I hurtled to the ground; too late. An arrow-head sliced into my left buttock. The pain paralysed my leg, the desert air blurred. There was sand in my teeth.
“Are you alright, Captain?”
I nodded, unwilling to speak.
The nurse turned me over. “There’s my brave boy.”
I smiled. She said that to me most days. It was my penicillin injection. Some time later penicillin was administered in pill form.
“I wouldn’t like that.” It was Owen who had the bed next to me. He’d waited until the nurse had moved on, as though afraid she might act upon a hint. It was a strange thing to say because Owen couldn’t be turned over. His stomach was half open and sometimes he smelled. We shared books and talked about pirates.
He had one large book I was particularly fond of and when he was sleeping - which was more and more often - I would read it from cover to cover. The artist was particularly fond of the colour red. The Buffalo Bill story was awash with red deserts, blood red buttes and crimson skies. Indians and cacti appeared as stark silhouettes. The pirate stories occupied the same terrain: blood-red seas and mangrove swamps in black. The only exception was the solitary Space Story which was essentially yellow and black: large yellow robots on saffron plains, or else hurtling through black space in yellow ships.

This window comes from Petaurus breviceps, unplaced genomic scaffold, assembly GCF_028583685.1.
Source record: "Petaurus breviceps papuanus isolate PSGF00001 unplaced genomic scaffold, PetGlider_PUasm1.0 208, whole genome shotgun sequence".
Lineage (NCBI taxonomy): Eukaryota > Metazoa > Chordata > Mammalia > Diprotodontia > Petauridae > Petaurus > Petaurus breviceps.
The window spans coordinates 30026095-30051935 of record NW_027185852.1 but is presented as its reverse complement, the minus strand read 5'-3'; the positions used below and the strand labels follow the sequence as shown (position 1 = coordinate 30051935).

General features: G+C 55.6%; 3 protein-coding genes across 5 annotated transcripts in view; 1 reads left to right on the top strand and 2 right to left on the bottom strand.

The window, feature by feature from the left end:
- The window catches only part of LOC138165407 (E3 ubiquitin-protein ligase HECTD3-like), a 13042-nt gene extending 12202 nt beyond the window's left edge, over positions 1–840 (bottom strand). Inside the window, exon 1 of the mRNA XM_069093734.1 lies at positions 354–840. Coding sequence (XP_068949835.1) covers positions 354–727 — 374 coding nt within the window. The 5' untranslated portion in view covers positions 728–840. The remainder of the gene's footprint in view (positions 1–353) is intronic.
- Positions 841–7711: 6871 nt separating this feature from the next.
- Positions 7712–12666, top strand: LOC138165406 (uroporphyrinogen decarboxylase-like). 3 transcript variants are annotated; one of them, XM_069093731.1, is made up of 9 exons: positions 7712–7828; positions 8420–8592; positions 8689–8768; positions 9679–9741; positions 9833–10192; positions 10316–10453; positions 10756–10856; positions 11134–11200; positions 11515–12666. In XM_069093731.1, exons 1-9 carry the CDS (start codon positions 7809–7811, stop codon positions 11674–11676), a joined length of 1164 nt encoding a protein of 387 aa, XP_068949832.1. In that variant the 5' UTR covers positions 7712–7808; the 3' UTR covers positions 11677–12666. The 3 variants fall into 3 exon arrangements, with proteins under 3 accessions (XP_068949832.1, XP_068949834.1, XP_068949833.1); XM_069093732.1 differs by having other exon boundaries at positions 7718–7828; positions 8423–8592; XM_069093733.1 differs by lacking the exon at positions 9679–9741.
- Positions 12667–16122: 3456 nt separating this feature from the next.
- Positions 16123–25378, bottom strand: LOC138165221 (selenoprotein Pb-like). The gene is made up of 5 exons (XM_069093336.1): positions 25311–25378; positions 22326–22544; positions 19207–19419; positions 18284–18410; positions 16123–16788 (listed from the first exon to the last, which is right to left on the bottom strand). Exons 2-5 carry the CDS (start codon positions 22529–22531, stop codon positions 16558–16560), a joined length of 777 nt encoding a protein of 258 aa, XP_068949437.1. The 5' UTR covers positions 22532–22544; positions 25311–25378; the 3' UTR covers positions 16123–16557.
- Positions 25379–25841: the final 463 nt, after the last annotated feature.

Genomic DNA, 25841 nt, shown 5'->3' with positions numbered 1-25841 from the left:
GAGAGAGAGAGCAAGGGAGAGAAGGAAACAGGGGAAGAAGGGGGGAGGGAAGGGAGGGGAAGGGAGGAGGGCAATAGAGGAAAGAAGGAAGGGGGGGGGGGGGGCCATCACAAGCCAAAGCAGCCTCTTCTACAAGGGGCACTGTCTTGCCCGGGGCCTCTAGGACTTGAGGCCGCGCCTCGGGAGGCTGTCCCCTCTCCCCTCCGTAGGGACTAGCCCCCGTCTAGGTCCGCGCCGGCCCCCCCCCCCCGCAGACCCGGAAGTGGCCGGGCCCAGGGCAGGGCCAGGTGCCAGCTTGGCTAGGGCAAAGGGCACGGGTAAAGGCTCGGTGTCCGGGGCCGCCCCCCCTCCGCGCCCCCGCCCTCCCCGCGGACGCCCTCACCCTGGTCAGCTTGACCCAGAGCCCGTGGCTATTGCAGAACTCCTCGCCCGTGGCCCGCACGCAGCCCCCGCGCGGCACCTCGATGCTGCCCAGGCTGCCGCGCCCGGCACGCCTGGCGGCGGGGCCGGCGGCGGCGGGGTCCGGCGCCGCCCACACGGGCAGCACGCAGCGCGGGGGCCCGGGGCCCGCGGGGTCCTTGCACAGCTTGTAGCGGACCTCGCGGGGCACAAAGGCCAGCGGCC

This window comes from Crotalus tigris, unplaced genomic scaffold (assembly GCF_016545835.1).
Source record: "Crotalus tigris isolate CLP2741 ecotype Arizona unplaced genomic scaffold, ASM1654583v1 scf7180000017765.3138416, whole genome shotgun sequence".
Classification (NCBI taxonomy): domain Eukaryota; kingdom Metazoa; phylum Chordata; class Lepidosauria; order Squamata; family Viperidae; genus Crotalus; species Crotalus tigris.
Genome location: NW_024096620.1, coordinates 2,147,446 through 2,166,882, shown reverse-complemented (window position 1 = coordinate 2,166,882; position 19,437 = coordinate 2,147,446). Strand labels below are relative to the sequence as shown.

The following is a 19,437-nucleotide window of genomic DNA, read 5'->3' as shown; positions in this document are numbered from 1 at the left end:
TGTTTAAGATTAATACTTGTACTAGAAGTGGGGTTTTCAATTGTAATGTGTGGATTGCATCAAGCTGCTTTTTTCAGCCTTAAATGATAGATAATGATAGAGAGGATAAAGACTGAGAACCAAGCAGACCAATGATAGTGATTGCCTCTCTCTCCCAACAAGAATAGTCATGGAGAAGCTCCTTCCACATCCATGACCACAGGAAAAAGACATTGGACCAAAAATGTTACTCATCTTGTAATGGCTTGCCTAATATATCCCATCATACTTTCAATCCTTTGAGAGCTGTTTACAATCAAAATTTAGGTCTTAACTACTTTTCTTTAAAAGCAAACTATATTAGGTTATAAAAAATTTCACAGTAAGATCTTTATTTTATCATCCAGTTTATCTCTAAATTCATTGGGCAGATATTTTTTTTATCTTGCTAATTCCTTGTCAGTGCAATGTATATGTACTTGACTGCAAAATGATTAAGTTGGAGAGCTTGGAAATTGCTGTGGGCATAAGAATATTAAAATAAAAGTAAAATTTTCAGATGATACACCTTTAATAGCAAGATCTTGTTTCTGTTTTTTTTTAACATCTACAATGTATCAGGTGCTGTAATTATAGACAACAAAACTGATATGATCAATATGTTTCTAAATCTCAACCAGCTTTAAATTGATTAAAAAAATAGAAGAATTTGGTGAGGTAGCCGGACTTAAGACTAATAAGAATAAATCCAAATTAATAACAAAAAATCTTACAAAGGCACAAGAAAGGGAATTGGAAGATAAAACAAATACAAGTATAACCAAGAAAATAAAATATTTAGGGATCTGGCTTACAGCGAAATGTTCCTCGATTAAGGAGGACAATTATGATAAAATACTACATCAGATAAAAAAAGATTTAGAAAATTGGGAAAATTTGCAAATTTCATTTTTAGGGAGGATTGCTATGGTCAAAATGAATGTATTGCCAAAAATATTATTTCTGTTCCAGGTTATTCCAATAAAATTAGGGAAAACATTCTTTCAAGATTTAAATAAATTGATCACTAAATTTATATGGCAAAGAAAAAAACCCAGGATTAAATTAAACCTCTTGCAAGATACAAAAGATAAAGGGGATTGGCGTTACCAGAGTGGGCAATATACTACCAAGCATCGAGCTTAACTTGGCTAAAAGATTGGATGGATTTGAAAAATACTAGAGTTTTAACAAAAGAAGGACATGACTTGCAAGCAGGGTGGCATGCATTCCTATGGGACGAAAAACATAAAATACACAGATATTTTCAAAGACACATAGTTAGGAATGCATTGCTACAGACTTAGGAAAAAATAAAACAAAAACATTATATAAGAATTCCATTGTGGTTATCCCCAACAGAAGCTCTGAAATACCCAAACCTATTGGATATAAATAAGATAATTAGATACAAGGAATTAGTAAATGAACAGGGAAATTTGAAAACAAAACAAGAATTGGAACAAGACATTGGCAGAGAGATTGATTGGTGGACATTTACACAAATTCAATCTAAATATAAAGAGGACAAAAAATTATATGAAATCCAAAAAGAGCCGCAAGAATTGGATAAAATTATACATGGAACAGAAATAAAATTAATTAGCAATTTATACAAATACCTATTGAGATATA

One night I was awakened by a soft shuffling sound and the squeaking of wheels. Two nurses were wheeling a green screen around Owen’s bed. A doctor walked quietly down the ward and joined them. I fell asleep and in the morning the screen was gone and so was Owen.